Tacoma Community Boat Builders Inc

Enriching Lives Through Craftsmanship

aka Tacoma Boat Builders   |   TACOMA, WA   |  https://tacomaboatbuilders.org

Mission

Creating transformational opportunities for marginalized and underserved youth through boat building, woodworking, and positive mentorship.

Ruling year info

2014

Executive Director

Shannon Shea Ph.D

Main address

1120 E D ST

TACOMA, WA 98421 USA

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EIN

46-1724422

NTEE code info

Youth Development Programs (O50)

IRS filing requirement

This organization is required to file an IRS Form 990 or 990-EZ.

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Communication

Programs and results

What we aim to solve

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Our programs

SOURCE: Self-reported by organization

What are the organization's current programs, how do they measure success, and who do the programs serve?

Mentorship Programming

TBB breaks down barriers that inhibit youth development; guides court-involved and other at-risk youths to develop skills, integrity, and confidence to be citizen- and work-ready; makes it possible for youths to experience belonging while learning and growing together; restores their sense of self-worth and value in the community.

The essential activity of TBB’s programming is to pair justice-involved youth with caring positive adults, who engage together in a learn-by-doing process. In this relationship, mutual reliance, self-esteem, efficacy, and a basis of trust are developed. Youth experience setting and achieving goals, and have self-made success through hands-on learning.

In the program, each young person develops an independent woodworking project and engages in restoring and building boats with their mentors. In pre-COVID, though we hope to return to this model post-COVID, our programs take place in a fully equipped 4,300-square-foot woodworking shop on the Port of Tacoma side of the Thea Foss Waterway. We have direct access to the waterway from the property, and many of our boats are in the water ready for on-the-water activities all year round.

During COVID, programming has taken place virtually. TBB has arranged for materials to be delivered to each participating youth’s location, and they have worked together with their mentors virtually to complete independent woodworking projects. This has an effect on the types of projects that can be offered for safety and accessibility reasons, but the model has continued to be effective in engaging youth. It has also had the positive byproduct of reducing some barriers of distance and lack of transportation for youth in certain areas of unincorporated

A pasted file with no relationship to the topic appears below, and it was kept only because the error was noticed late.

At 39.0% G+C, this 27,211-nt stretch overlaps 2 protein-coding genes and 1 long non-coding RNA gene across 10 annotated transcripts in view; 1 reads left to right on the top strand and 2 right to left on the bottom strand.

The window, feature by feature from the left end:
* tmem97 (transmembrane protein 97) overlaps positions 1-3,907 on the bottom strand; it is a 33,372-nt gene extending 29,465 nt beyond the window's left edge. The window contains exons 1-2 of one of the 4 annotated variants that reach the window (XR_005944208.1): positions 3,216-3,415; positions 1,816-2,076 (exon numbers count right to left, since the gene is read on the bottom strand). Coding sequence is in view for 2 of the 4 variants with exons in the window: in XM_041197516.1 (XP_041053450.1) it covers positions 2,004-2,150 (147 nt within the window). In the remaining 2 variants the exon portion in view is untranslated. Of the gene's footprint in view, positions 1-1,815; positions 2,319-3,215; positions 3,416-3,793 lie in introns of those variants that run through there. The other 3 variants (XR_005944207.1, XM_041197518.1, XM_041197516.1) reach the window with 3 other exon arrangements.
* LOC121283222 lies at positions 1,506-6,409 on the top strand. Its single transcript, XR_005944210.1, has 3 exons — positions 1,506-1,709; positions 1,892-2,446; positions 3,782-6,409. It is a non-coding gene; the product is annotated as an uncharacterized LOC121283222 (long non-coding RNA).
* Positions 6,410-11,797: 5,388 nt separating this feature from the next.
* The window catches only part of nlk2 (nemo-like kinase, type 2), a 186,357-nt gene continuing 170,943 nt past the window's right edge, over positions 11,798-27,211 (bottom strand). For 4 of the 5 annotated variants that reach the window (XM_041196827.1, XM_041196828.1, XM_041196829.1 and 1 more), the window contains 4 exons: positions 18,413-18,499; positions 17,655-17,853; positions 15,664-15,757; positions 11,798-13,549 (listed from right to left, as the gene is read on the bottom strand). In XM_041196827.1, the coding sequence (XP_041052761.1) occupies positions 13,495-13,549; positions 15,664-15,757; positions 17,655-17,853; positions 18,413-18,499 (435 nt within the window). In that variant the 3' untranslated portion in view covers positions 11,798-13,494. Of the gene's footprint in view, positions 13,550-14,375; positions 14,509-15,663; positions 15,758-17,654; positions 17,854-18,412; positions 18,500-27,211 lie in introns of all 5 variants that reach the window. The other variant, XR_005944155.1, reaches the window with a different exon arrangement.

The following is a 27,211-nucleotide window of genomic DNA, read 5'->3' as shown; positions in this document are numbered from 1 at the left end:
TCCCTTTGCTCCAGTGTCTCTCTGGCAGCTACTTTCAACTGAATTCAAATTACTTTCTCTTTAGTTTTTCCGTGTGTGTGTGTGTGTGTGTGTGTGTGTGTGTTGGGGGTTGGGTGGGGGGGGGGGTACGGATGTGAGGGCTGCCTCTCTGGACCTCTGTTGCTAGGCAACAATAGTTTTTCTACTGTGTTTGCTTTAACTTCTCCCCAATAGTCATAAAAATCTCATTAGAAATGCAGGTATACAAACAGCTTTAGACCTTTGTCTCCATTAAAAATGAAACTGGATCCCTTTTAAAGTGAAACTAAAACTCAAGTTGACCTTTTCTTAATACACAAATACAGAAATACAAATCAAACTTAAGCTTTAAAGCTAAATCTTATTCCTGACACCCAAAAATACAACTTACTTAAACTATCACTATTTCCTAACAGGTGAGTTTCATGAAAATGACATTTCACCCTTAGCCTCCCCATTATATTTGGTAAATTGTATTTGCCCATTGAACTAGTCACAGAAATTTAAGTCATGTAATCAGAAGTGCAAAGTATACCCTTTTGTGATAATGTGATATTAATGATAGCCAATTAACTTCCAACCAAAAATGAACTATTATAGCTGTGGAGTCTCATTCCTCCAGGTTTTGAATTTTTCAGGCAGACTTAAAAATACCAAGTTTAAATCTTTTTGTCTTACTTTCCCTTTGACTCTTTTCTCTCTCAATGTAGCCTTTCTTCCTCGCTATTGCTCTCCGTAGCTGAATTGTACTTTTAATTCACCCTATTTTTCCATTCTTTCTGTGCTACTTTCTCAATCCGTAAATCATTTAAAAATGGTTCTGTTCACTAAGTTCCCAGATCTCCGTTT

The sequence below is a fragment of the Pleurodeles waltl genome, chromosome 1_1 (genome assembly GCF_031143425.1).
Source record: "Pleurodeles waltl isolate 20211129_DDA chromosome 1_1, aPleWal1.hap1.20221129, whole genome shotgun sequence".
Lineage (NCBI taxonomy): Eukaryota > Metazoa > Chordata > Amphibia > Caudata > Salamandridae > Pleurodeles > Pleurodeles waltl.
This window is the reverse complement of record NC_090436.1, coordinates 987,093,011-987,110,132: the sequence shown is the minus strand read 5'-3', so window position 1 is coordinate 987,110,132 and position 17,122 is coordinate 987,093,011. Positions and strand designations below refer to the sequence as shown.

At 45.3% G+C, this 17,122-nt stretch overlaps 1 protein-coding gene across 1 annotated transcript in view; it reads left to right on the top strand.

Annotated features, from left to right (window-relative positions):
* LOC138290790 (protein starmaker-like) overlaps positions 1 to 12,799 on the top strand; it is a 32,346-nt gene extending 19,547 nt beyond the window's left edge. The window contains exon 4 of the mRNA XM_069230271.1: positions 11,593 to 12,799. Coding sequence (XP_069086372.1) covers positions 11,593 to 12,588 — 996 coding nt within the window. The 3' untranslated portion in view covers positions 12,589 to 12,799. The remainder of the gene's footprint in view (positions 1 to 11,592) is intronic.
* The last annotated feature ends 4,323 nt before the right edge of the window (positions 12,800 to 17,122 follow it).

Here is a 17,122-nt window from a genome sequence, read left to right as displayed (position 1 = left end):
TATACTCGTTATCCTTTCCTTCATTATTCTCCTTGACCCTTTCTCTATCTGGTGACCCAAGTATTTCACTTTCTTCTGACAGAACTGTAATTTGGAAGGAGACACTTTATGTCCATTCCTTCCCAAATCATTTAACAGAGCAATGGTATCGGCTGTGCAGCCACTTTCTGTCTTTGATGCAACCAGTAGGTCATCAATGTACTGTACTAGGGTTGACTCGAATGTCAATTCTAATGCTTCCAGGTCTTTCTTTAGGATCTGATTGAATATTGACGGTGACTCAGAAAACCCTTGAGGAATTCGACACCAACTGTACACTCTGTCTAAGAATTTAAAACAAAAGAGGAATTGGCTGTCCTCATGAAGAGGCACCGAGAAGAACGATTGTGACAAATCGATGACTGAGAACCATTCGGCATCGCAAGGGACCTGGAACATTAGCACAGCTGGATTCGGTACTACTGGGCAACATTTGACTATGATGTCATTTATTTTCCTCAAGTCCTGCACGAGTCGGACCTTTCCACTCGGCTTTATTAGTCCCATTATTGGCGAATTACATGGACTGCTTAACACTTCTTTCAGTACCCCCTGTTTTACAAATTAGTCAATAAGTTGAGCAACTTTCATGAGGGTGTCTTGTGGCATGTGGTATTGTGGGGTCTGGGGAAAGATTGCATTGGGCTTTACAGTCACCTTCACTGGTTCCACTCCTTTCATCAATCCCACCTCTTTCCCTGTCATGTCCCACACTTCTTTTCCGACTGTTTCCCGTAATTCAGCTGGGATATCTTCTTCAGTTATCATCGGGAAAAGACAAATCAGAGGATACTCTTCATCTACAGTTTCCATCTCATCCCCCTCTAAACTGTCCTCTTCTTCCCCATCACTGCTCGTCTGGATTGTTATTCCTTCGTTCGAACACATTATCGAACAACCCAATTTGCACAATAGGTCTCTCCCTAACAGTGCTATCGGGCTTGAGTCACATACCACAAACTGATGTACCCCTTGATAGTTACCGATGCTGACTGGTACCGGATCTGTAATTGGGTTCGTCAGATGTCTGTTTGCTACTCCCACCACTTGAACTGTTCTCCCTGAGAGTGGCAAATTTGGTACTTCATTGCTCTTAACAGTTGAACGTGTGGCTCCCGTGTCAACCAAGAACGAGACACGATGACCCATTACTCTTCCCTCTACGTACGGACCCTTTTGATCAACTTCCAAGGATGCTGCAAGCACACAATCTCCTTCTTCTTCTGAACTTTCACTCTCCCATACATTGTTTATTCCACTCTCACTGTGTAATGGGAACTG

Population(s) Served
Adolescents
At-risk youth

Where we work

Our Sustainable Development Goals

SOURCE: Self-reported by organization

Learn more about Sustainable Development Goals.

How we listen

SOURCE: Self-reported by organization

Seeking feedback from people served makes programs more responsive and effective. Here’s how this organization is listening.

done We demonstrated a willingness to learn more by reviewing resources about feedback practice.
done We shared information about our current feedback practices.
  • Who are the people you serve with your mission?

    We serve young people between the ages of 12 and 18. Additionally, we provide a space for older folks, our volunteers, who make up a second population we serve.

  • How is your organization collecting feedback from the people you serve?

    SMS text surveys, Electronic surveys (by email, tablet, etc.), Focus groups or interviews (by phone or in person), Case management notes, Suggestion box/email,

  • How is your organization using feedback from the people you serve?

    To identify and remedy poor client service experiences, To identify bright spots and enhance positive service experiences, To make fundamental changes to our programs and/or operations, To inform the development of new programs/projects, To identify where we are less inclusive or equitable across demographic groups, To strengthen relationships with the people we serve, To understand people's needs and how we can help them achieve their goals,

  • What significant change resulted from feedback?

    Program staff noticed a gap in including youth participants' parents or guardians in the process of programming. Parents/Guardians not only like knowing what is going on, but they can be helpful in making programming accessibility more streamline and efficient because they know their child better than we do. Now, we make an effort to include the parents/guardians more, especially in the beginning steps of enrolling into programs.

  • With whom is the organization sharing feedback?

    Our staff, Our board,

  • How has asking for feedback from the people you serve changed your relationship?

    Asking for feedback has opened the doors for real conversations to meet each youth where they are at. We welcome the conversation for youth to not only advocate for their needs but to ensure them that we want to be held accountable for what we said we intend to do. Likewise, being open to hearing where our strengths and areas of growth lie in the eyes of our participants is valuable for future decision planning. The power hasn't shifted too much from our original intent: Youth comes first.

  • Which of the following feedback practices does your organization routinely carry out?